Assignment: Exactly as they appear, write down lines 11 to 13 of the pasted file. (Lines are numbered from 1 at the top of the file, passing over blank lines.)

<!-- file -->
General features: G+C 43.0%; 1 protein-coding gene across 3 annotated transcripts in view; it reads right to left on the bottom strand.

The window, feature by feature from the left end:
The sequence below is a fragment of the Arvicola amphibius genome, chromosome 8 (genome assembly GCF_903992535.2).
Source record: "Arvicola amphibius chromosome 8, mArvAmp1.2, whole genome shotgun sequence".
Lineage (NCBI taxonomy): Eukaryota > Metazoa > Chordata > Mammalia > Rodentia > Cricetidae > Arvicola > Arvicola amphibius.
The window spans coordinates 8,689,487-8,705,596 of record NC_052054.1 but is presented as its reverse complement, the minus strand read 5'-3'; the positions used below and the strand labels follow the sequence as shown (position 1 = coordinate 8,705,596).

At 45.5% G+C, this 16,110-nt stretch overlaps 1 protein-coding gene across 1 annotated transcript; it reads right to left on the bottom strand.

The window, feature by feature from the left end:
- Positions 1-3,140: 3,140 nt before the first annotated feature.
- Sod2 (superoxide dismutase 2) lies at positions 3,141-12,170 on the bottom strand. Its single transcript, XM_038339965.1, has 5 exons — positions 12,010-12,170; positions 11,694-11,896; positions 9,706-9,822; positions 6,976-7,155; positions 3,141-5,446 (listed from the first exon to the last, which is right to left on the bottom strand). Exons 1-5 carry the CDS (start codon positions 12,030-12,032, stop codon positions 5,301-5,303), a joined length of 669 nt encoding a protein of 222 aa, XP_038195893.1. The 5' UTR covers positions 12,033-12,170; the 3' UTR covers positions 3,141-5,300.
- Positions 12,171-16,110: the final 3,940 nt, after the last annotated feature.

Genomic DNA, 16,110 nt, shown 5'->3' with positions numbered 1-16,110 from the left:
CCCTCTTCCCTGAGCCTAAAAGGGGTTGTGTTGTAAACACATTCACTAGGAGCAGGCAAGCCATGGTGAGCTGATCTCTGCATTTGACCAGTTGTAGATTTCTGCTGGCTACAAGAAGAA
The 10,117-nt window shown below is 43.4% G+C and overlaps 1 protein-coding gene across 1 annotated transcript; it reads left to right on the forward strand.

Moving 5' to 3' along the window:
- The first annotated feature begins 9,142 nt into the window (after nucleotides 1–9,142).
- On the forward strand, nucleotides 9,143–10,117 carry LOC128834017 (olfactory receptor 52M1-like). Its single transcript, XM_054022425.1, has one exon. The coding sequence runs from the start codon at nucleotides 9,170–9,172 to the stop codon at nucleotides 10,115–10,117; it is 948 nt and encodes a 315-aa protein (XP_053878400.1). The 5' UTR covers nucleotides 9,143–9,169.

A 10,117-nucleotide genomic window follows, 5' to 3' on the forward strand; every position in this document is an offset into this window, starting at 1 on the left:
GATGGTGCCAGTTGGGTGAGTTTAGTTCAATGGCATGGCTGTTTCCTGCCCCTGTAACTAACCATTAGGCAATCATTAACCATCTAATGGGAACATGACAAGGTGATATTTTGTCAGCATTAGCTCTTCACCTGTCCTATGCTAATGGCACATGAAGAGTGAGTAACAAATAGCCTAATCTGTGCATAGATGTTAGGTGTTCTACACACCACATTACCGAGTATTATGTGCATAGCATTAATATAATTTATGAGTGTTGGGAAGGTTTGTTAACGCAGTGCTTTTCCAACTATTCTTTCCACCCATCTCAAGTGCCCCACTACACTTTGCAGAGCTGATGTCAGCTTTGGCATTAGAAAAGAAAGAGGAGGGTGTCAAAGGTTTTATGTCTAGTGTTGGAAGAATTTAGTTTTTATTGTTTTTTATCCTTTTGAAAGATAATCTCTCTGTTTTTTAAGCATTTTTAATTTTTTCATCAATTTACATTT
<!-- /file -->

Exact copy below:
- Positions 12,171-16,110: the final 3,940 nt, after the last annotated feature.

Genomic DNA, 16,110 nt, shown 5'->3' with positions numbered 1-16,110 from the left:
CCCTCTTCCCTGAGCCTAAAAGGGGTTGTGTTGTAAACACATTCACTAGGAGCAGGCAAGCCATGGTGAGCTGATCTCTGCATTTGACCAGTTGTAGATTTCTGCTGGCTACAAGAAGAA